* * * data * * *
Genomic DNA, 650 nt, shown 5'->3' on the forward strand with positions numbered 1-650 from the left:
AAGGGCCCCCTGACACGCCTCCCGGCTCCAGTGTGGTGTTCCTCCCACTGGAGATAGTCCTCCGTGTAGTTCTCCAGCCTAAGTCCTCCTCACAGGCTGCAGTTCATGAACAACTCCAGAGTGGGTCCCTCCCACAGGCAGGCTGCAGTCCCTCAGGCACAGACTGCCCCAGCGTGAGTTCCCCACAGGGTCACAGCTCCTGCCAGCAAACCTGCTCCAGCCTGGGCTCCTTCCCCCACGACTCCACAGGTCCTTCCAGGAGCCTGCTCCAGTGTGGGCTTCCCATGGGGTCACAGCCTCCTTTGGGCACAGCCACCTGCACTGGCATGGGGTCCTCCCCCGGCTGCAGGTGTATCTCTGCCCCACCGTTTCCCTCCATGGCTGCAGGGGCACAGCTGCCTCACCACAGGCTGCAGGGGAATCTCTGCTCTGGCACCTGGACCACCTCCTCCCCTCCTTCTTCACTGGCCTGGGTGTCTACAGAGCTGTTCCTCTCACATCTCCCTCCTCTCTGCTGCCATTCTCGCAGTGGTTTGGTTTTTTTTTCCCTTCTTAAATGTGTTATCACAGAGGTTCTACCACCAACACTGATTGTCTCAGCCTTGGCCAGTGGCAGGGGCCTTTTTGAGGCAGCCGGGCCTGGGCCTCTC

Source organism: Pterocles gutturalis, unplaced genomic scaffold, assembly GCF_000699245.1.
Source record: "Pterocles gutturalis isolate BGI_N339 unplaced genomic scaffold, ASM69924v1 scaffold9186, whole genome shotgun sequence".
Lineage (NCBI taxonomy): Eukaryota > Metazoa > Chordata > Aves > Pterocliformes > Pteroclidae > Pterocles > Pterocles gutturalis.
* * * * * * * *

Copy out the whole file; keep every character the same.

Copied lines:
Genomic DNA, 650 nt, shown 5'->3' on the forward strand with positions numbered 1-650 from the left:
AAGGGCCCCCTGACACGCCTCCCGGCTCCAGTGTGGTGTTCCTCCCACTGGAGATAGTCCTCCGTGTAGTTCTCCAGCCTAAGTCCTCCTCACAGGCTGCAGTTCATGAACAACTCCAGAGTGGGTCCCTCCCACAGGCAGGCTGCAGTCCCTCAGGCACAGACTGCCCCAGCGTGAGTTCCCCACAGGGTCACAGCTCCTGCCAGCAAACCTGCTCCAGCCTGGGCTCCTTCCCCCACGACTCCACAGGTCCTTCCAGGAGCCTGCTCCAGTGTGGGCTTCCCATGGGGTCACAGCCTCCTTTGGGCACAGCCACCTGCACTGGCATGGGGTCCTCCCCCGGCTGCAGGTGTATCTCTGCCCCACCGTTTCCCTCCATGGCTGCAGGGGCACAGCTGCCTCACCACAGGCTGCAGGGGAATCTCTGCTCTGGCACCTGGACCACCTCCTCCCCTCCTTCTTCACTGGCCTGGGTGTCTACAGAGCTGTTCCTCTCACATCTCCCTCCTCTCTGCTGCCATTCTCGCAGTGGTTTGGTTTTTTTTTCCCTTCTTAAATGTGTTATCACAGAGGTTCTACCACCAACACTGATTGTCTCAGCCTTGGCCAGTGGCAGGGGCCTTTTTGAGGCAGCCGGGCCTGGGCCTCTC

Source organism: Pterocles gutturalis, unplaced genomic scaffold, assembly GCF_000699245.1.
Source record: "Pterocles gutturalis isolate BGI_N339 unplaced genomic scaffold, ASM69924v1 scaffold9186, whole genome shotgun sequence".
Lineage (NCBI taxonomy): Eukaryota > Metazoa > Chordata > Aves > Pterocliformes > Pteroclidae > Pterocles > Pterocles gutturalis.